Here are six ways to encourage them do it.

1. The Custom Hashtag

Creating a custom hashtag for your Bar or Bat Mitzvah is one of the easiest ways to engage your guests in the celebration. They take pictures during the night, post them to Instagram using your event hashtag and boom — you get to experience the night through their eyes. Pretty cool, right? It’s like the 2018 version of all those disposable cameras we used to place on our wedding tables once upon a time.

2. The Snapchat Filter

I’m not gonna lie — I love a good Mitzvah snapchat filter, and so will all of your younger guests. It’s pretty much the first thing they look for when they enter the room. You can create your own filter or lens to frame your event right on the Snapchat app, even if you don’t have an account. It takes less than five minutes, costs less than five dollars, and is a super-easy way to involve your guests and make the night feel special. If the idea of using Snapchat seems too intimidating, just ask your kid to do it for you.

3. The Hand-Off

One of my fav ways to incorporate cell phone pictures and videos into your event is to have the Bar or Bat Mitzvah child hand their phone off to one of their friends, and then have THEM capture all the amazing moments of the night. Your kid is hands free for the night, but won’t miss out on a single recorded moment. Total win-win.

4. The Group Selfie

Remember when Ellen DeGeneres hosted the Oscars and took that epic group selfie? Or when Justin Timberlake took one from the middle of the stadium during the Super Bowl? Everybody loves crowding around a single phone to take a selfie, so set it up ahead of time with your DJ. Trust me, your guests will LOVE it.

5. The Giveaways

While I’m on the topic of your DJ… there are so many cell phone-related accessories you can order to have your MC toss out as giveaways. Some of the ones I’ve seen recently include logo-ed ear buds, PopSockets, Bluetooth speakers, wireless chargers, cases, ring holders and wallets, and fans that plug into your phone’s charger port — a huge hit with all the, ahem, older women.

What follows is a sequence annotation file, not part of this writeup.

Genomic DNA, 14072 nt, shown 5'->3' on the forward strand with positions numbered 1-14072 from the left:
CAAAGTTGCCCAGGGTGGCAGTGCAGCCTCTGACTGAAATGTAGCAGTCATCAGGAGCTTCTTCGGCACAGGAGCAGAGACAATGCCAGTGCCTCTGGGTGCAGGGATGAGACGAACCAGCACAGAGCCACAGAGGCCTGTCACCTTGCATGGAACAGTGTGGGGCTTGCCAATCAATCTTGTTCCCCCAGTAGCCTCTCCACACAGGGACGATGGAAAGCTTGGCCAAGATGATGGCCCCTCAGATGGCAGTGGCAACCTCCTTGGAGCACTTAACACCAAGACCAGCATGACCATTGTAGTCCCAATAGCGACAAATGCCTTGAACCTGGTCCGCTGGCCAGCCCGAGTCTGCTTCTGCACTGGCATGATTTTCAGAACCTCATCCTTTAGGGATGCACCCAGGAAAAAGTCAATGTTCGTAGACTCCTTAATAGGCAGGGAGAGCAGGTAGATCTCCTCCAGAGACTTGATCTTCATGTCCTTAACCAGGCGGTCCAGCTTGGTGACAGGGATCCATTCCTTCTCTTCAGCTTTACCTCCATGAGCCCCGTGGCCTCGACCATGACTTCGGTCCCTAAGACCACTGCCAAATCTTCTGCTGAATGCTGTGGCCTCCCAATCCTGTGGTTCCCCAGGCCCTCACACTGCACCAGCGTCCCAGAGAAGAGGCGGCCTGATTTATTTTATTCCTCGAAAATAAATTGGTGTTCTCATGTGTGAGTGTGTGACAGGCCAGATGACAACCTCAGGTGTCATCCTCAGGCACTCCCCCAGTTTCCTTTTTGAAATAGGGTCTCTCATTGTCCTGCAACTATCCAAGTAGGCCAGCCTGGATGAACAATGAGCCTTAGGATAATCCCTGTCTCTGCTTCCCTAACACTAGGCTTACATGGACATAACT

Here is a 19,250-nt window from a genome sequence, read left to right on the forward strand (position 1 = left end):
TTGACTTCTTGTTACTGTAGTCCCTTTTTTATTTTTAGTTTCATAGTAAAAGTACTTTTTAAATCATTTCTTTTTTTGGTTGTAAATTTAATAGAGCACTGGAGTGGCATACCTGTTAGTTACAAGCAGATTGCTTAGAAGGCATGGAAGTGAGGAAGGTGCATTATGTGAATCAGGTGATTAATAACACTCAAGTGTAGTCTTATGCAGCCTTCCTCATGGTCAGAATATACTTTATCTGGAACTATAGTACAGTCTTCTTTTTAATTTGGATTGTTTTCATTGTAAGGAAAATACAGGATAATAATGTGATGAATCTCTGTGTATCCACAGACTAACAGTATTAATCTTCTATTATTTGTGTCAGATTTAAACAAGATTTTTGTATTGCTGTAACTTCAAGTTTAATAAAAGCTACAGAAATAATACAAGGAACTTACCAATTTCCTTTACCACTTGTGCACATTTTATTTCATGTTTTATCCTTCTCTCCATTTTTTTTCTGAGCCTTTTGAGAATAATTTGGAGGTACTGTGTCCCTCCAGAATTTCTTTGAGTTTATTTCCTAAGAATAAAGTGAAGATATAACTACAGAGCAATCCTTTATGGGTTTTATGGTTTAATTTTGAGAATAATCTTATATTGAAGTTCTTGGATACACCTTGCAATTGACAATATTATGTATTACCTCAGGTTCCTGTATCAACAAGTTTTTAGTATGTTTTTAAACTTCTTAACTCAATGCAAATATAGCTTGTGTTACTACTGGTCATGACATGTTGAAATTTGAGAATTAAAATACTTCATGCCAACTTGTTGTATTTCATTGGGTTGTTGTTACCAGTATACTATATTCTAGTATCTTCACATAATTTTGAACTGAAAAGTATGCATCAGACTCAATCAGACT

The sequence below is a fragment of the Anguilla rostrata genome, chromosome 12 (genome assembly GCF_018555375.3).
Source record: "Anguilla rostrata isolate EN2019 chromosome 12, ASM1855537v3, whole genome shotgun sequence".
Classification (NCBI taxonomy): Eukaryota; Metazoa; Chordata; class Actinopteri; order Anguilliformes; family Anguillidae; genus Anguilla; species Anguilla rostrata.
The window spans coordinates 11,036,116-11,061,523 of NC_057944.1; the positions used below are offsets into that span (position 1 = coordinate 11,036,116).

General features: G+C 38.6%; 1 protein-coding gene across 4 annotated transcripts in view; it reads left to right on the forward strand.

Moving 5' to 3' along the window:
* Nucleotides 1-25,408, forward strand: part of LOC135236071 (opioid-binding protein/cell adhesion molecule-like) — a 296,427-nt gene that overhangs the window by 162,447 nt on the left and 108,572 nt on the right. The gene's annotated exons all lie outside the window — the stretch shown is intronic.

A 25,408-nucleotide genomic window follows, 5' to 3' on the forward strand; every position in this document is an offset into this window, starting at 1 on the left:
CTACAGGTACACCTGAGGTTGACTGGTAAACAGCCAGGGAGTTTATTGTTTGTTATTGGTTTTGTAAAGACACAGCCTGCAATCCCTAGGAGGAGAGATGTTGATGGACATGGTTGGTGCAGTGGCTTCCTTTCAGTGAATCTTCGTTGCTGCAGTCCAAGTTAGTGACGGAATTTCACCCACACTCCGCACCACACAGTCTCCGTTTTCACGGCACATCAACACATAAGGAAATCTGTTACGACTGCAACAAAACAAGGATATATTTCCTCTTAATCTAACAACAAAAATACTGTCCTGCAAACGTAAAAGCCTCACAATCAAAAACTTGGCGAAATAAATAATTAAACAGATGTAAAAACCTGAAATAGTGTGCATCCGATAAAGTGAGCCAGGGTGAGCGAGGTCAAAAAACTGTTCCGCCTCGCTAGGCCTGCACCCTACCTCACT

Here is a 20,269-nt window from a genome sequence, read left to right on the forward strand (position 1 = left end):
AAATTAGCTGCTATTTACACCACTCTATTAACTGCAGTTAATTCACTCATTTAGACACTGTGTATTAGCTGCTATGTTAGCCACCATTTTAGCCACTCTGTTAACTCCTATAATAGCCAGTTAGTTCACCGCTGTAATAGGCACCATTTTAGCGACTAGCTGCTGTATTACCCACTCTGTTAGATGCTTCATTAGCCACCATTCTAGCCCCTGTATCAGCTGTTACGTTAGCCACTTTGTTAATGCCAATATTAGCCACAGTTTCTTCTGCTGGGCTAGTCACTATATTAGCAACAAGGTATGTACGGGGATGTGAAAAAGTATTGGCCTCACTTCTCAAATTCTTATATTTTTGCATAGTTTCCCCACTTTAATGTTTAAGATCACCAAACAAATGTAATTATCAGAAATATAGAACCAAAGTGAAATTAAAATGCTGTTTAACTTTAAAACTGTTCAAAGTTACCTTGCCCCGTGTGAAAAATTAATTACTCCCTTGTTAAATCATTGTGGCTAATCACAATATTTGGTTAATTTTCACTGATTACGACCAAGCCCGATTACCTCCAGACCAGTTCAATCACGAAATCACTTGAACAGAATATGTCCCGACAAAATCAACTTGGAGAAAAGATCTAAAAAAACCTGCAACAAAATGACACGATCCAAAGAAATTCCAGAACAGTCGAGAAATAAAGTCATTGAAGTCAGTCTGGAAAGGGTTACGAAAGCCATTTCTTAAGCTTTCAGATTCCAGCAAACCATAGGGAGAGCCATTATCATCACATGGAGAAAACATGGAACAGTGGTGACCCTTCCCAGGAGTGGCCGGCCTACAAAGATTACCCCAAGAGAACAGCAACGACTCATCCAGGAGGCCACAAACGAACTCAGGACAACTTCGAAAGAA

6. The FaceTime

Finally, don’t forget about FaceTime and Skype. While some synagogues will now stream your service online for those who can’t be there in person, not all of them do so. Using FaceTime or another live video app during your service or even during your candle lighting ceremony is a great way to include far-away relatives. The grandparents of my friend Rochelle’s husband couldn’t make the trip from Florida for her son’s big day, so they decided to record it using Facebook Live. “They got to see their first great-grandchild Bar Mitzvah’ed live,” she said. “They felt like they were a part of it, and it was so special for them.”

So today, when some high-end restaurants and clubs are banning cell phones to keep a quiet and respectful atmosphere, it might be appropriate to do the same in synagogue; but I don’t think we need to go that far at most Bar and Bat Mitzvah celebrations. Instead, help your guests use their electronics in a fun way. Bottom line: like anything else in planning your perfect party, do what feels most comfortable for you and your family. And enjoy the moment both on and offline.